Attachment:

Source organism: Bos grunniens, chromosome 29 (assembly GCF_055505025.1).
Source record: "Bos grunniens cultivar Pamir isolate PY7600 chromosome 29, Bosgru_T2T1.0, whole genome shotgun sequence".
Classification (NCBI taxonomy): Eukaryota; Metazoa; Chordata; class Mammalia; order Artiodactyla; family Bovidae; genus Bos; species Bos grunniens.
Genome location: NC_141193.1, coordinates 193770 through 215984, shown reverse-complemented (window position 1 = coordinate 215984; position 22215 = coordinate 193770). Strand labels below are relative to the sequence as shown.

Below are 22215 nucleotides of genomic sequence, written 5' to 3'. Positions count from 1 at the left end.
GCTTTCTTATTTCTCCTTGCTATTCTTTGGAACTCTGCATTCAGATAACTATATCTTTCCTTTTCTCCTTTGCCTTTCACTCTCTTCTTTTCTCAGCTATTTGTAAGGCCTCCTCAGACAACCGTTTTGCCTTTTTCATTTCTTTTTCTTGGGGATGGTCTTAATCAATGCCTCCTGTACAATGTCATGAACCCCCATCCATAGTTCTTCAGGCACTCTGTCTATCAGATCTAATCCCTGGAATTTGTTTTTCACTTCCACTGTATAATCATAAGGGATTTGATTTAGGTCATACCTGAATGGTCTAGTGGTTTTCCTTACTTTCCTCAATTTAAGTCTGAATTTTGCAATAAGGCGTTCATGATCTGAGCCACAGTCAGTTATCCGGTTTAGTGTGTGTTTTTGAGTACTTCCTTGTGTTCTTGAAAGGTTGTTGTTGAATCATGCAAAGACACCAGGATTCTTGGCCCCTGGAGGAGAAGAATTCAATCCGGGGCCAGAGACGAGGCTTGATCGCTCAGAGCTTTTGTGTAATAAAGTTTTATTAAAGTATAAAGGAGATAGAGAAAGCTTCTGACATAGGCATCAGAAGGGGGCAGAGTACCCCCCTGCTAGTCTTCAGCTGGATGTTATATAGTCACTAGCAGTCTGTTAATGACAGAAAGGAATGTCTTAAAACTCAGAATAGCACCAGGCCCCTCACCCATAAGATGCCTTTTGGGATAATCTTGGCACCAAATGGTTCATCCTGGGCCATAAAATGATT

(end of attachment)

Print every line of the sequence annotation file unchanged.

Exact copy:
Source organism: Bos grunniens, chromosome 29 (assembly GCF_055505025.1).
Source record: "Bos grunniens cultivar Pamir isolate PY7600 chromosome 29, Bosgru_T2T1.0, whole genome shotgun sequence".
Classification (NCBI taxonomy): Eukaryota; Metazoa; Chordata; class Mammalia; order Artiodactyla; family Bovidae; genus Bos; species Bos grunniens.
Genome location: NC_141193.1, coordinates 193770 through 215984, shown reverse-complemented (window position 1 = coordinate 215984; position 22215 = coordinate 193770). Strand labels below are relative to the sequence as shown.

Below are 22215 nucleotides of genomic sequence, written 5' to 3'. Positions count from 1 at the left end.
GCTTTCTTATTTCTCCTTGCTATTCTTTGGAACTCTGCATTCAGATAACTATATCTTTCCTTTTCTCCTTTGCCTTTCACTCTCTTCTTTTCTCAGCTATTTGTAAGGCCTCCTCAGACAACCGTTTTGCCTTTTTCATTTCTTTTTCTTGGGGATGGTCTTAATCAATGCCTCCTGTACAATGTCATGAACCCCCATCCATAGTTCTTCAGGCACTCTGTCTATCAGATCTAATCCCTGGAATTTGTTTTTCACTTCCACTGTATAATCATAAGGGATTTGATTTAGGTCATACCTGAATGGTCTAGTGGTTTTCCTTACTTTCCTCAATTTAAGTCTGAATTTTGCAATAAGGCGTTCATGATCTGAGCCACAGTCAGTTATCCGGTTTAGTGTGTGTTTTTGAGTACTTCCTTGTGTTCTTGAAAGGTTGTTGTTGAATCATGCAAAGACACCAGGATTCTTGGCCCCTGGAGGAGAAGAATTCAATCCGGGGCCAGAGACGAGGCTTGATCGCTCAGAGCTTTTGTGTAATAAAGTTTTATTAAAGTATAAAGGAGATAGAGAAAGCTTCTGACATAGGCATCAGAAGGGGGCAGAGTACCCCCCTGCTAGTCTTCAGCTGGATGTTATATAGTCACTAGCAGTCTGTTAATGACAGAAAGGAATGTCTTAAAACTCAGAATAGCACCAGGCCCCTCACCCATAAGATGCCTTTTGGGATAATCTTGGCACCAAATGGTTCATCCTGGGCCATAAAATGATT